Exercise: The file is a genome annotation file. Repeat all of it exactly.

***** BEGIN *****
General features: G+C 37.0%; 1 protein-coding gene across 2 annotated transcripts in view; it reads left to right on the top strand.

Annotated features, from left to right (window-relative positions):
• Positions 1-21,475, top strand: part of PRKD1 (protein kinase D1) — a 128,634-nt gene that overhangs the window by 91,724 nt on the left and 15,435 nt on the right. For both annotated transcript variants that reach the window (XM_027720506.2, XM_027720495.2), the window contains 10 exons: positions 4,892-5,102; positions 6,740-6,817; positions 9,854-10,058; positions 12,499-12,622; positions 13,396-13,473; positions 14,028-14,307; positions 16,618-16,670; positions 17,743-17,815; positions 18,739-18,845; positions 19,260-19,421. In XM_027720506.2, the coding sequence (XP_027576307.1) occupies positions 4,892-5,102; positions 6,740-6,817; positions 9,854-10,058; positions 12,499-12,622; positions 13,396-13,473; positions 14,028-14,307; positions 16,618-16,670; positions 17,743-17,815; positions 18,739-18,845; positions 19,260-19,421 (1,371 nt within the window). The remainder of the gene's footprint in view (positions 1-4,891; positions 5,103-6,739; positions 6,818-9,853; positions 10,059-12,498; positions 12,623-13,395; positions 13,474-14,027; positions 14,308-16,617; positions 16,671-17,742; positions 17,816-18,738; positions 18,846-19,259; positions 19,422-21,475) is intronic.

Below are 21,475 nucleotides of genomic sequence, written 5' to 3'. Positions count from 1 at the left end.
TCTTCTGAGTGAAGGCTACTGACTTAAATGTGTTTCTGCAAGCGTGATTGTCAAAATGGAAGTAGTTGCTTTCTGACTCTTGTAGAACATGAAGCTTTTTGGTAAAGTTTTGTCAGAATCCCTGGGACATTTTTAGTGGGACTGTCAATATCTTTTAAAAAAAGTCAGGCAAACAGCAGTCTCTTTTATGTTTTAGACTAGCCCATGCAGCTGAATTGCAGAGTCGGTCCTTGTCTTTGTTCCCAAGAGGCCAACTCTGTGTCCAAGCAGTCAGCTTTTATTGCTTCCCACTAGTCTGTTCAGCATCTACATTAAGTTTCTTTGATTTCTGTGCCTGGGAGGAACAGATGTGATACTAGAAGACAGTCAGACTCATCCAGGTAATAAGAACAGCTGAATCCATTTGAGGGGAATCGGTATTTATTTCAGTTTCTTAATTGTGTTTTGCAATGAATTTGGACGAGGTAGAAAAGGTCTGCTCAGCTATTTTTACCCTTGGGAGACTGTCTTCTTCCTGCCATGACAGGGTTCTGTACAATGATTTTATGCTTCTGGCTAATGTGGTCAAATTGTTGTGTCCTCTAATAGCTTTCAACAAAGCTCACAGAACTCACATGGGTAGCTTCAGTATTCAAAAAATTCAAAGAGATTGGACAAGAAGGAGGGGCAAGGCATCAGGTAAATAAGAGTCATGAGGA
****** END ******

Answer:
General features: G+C 37.0%; 1 protein-coding gene across 2 annotated transcripts in view; it reads left to right on the top strand.

Annotated features, from left to right (window-relative positions):
• Positions 1-21,475, top strand: part of PRKD1 (protein kinase D1) — a 128,634-nt gene that overhangs the window by 91,724 nt on the left and 15,435 nt on the right. For both annotated transcript variants that reach the window (XM_027720506.2, XM_027720495.2), the window contains 10 exons: positions 4,892-5,102; positions 6,740-6,817; positions 9,854-10,058; positions 12,499-12,622; positions 13,396-13,473; positions 14,028-14,307; positions 16,618-16,670; positions 17,743-17,815; positions 18,739-18,845; positions 19,260-19,421. In XM_027720506.2, the coding sequence (XP_027576307.1) occupies positions 4,892-5,102; positions 6,740-6,817; positions 9,854-10,058; positions 12,499-12,622; positions 13,396-13,473; positions 14,028-14,307; positions 16,618-16,670; positions 17,743-17,815; positions 18,739-18,845; positions 19,260-19,421 (1,371 nt within the window). The remainder of the gene's footprint in view (positions 1-4,891; positions 5,103-6,739; positions 6,818-9,853; positions 10,059-12,498; positions 12,623-13,395; positions 13,474-14,027; positions 14,308-16,617; positions 16,671-17,742; positions 17,816-18,738; positions 18,846-19,259; positions 19,422-21,475) is intronic.

Below are 21,475 nucleotides of genomic sequence, written 5' to 3'. Positions count from 1 at the left end.
TCTTCTGAGTGAAGGCTACTGACTTAAATGTGTTTCTGCAAGCGTGATTGTCAAAATGGAAGTAGTTGCTTTCTGACTCTTGTAGAACATGAAGCTTTTTGGTAAAGTTTTGTCAGAATCCCTGGGACATTTTTAGTGGGACTGTCAATATCTTTTAAAAAAAGTCAGGCAAACAGCAGTCTCTTTTATGTTTTAGACTAGCCCATGCAGCTGAATTGCAGAGTCGGTCCTTGTCTTTGTTCCCAAGAGGCCAACTCTGTGTCCAAGCAGTCAGCTTTTATTGCTTCCCACTAGTCTGTTCAGCATCTACATTAAGTTTCTTTGATTTCTGTGCCTGGGAGGAACAGATGTGATACTAGAAGACAGTCAGACTCATCCAGGTAATAAGAACAGCTGAATCCATTTGAGGGGAATCGGTATTTATTTCAGTTTCTTAATTGTGTTTTGCAATGAATTTGGACGAGGTAGAAAAGGTCTGCTCAGCTATTTTTACCCTTGGGAGACTGTCTTCTTCCTGCCATGACAGGGTTCTGTACAATGATTTTATGCTTCTGGCTAATGTGGTCAAATTGTTGTGTCCTCTAATAGCTTTCAACAAAGCTCACAGAACTCACATGGGTAGCTTCAGTATTCAAAAAATTCAAAGAGATTGGACAAGAAGGAGGGGCAAGGCATCAGGTAAATAAGAGTCATGAGGA